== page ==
I didn’t realize how acquainted I had gotten with New York. The relationship started so innocently as with any summer internship does. Then, it quickly because a necessity. Like air to my soul. I couldn’t live without it.
Every year, for the next 13 years, I would return to that city. The city never forgot me. And that’s what I loved about it. Every time I stepped off that airplane at La Guardia, it was as if I never left. That same feeling as the last time. I never realized how acquainted we would become. But, we certainly did.
We because so acquainted that years later I can still visualize my favorite corners, neighborhoods, streets.
I once lost my wallet at the corner of Jane and Washington. Met Melissa Rivers at her deceased mother’s townhouse at the edge of Central Park. Became schooled at a book lecture by Ethan Hawke at a table with McCauley Culkin in the midst of the Park. And sang karaoke with the band Better than Extra on Avenue A. I hung with Kanye off Canal Street in a tiny warehouse in the middle of fashion week. And I ate cupcakes with Kim in an old building downtown that barely held 100 people.
But it wasn’t about the celebrities at all. It was those streets. Grove and Bedford – my favorite. It had every ounce of charm only sweet dreams are made of and nothing in the city compared to it for me.
And each year, something always changed. To the point where I knew that Union Square used to have a Virgin Megastore where something else took over. After all, it’s where I camped after work one day to meet the Counting Crows.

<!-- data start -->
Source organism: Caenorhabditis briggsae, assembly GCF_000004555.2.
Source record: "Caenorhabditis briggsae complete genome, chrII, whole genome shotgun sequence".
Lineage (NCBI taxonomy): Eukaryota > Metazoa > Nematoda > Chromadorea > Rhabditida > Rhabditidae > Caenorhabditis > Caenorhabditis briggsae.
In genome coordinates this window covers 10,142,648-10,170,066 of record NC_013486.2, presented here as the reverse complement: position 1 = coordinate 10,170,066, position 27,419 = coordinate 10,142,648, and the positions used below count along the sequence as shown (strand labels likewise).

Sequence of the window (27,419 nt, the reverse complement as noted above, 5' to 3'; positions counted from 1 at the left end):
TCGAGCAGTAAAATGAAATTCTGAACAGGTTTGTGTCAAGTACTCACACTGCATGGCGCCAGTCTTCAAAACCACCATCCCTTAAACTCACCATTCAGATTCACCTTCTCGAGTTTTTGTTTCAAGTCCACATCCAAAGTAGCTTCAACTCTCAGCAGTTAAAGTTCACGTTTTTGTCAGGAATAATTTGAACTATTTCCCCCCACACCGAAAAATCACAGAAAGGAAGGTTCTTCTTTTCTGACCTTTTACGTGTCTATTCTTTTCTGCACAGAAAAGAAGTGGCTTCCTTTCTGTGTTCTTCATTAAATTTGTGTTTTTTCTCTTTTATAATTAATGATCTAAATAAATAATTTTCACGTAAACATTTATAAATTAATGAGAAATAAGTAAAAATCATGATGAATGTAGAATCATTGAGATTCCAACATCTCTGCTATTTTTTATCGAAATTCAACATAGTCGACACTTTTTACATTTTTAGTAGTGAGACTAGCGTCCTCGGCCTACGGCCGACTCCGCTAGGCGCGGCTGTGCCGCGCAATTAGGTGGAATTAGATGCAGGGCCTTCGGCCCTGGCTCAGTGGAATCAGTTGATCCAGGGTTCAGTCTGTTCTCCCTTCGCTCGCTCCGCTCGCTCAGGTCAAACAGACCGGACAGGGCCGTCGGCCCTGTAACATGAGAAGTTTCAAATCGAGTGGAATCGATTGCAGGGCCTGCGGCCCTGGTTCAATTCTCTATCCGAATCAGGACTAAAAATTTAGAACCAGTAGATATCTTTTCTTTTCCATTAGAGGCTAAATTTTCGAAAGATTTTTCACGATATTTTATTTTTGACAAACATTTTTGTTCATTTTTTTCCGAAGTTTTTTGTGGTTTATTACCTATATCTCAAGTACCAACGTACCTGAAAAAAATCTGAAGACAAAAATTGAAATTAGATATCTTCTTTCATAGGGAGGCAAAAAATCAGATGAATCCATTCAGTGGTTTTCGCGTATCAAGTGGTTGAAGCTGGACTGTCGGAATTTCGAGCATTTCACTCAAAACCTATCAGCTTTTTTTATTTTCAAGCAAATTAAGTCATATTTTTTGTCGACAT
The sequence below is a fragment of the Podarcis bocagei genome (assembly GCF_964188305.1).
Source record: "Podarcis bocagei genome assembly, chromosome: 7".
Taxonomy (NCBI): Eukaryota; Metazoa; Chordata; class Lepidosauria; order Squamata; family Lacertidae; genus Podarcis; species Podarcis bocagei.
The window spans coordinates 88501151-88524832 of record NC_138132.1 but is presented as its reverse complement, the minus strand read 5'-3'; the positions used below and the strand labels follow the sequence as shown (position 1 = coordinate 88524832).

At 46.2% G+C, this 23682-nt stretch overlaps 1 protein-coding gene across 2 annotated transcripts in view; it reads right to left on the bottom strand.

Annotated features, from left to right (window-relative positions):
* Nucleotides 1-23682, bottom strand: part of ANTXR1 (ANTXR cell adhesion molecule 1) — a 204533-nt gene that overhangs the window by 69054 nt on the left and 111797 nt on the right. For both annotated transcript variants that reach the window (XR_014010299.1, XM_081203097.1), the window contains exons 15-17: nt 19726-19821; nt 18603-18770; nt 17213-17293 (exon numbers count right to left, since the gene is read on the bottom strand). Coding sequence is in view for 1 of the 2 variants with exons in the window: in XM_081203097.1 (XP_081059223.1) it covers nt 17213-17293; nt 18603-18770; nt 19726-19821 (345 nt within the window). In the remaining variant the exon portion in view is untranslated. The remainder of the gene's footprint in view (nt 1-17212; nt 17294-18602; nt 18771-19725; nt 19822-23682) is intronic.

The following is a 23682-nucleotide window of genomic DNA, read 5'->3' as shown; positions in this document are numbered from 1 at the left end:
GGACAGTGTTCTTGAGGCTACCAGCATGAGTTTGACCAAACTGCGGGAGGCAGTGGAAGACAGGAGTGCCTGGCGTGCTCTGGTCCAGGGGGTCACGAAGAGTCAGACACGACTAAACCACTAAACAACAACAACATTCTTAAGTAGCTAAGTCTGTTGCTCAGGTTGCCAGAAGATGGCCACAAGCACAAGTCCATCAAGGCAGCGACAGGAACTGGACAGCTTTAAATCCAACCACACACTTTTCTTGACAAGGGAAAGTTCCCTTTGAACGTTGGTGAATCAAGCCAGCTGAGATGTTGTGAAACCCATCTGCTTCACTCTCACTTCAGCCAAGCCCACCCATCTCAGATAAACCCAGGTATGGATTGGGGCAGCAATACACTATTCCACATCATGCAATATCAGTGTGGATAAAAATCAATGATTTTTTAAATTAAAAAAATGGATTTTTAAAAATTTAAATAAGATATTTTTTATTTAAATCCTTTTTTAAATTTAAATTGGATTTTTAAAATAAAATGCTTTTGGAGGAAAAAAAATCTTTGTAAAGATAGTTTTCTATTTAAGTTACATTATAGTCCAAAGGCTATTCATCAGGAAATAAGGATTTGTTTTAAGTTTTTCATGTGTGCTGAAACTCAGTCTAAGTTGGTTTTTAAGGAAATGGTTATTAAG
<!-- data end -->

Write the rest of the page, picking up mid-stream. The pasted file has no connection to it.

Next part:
I knew to get to the Village I’d have to take the red line and transfer twice. That if I wound up in the middle of the cobblestone streets of Soho in heels, I’d quickly need an Uber because there was no train.
MacDougal Street taught me life lessons. And I once made my way back home slowly down Sullivan Street. I covered live music off the Bowery (I was young. And brave.) and saw some more at Irving Plaza. I ate lunches in Bryant Park, knowing exactly which table to find for strangers to leave me alone, and walked slowly with my smoothie by Gramercy Park in awe every time I laid eyes on it. I also knew so much as to say to the cab, if you’re taking me to the Upper East Side, do not go the long way through Gramercy and collect $200.
I could almost arrive at the warehouse in Chelsea for the DKNY show without any directions. One year, The New York Times photographer Bill Cunningham whizzed by on his bicycle wearing his blue windbreaker, shouting hello!
60th Street on the Upper East Side. 63rd on the Upper West. Friends at Campbell Apartment. The old speakeasy, Chumley’s.
The Gansevoort. The Met. The Plaza. The Waldorf. Dinners with friends at Tavern on the Green. Nights with friends all around NYU. Interviews on 57th Street. Work on 46th Street. Hours of countless shuffling cab rides to get from garden party A to presentation B and appointment C.
Don’t get me wrong. Those streets didn’t live without the hustle. Plenty of tears, late nights, frustration and exhaustion. Every year I returned was if the city wanted to say to me, your time is up. And so it was. It’s now been almost four years since I’ve visited, but the memories are there.
I’ve always had the regret for never actually moving, but now that I look back, gosh, did I ever have my time in that city. I realize now I can never truly go back – to the breakfast on Christopher Street or the showroom meeting off the West Side Highway – but, just remember all those moments that I’ll never, ever forget. All 13 years when we became acquainted.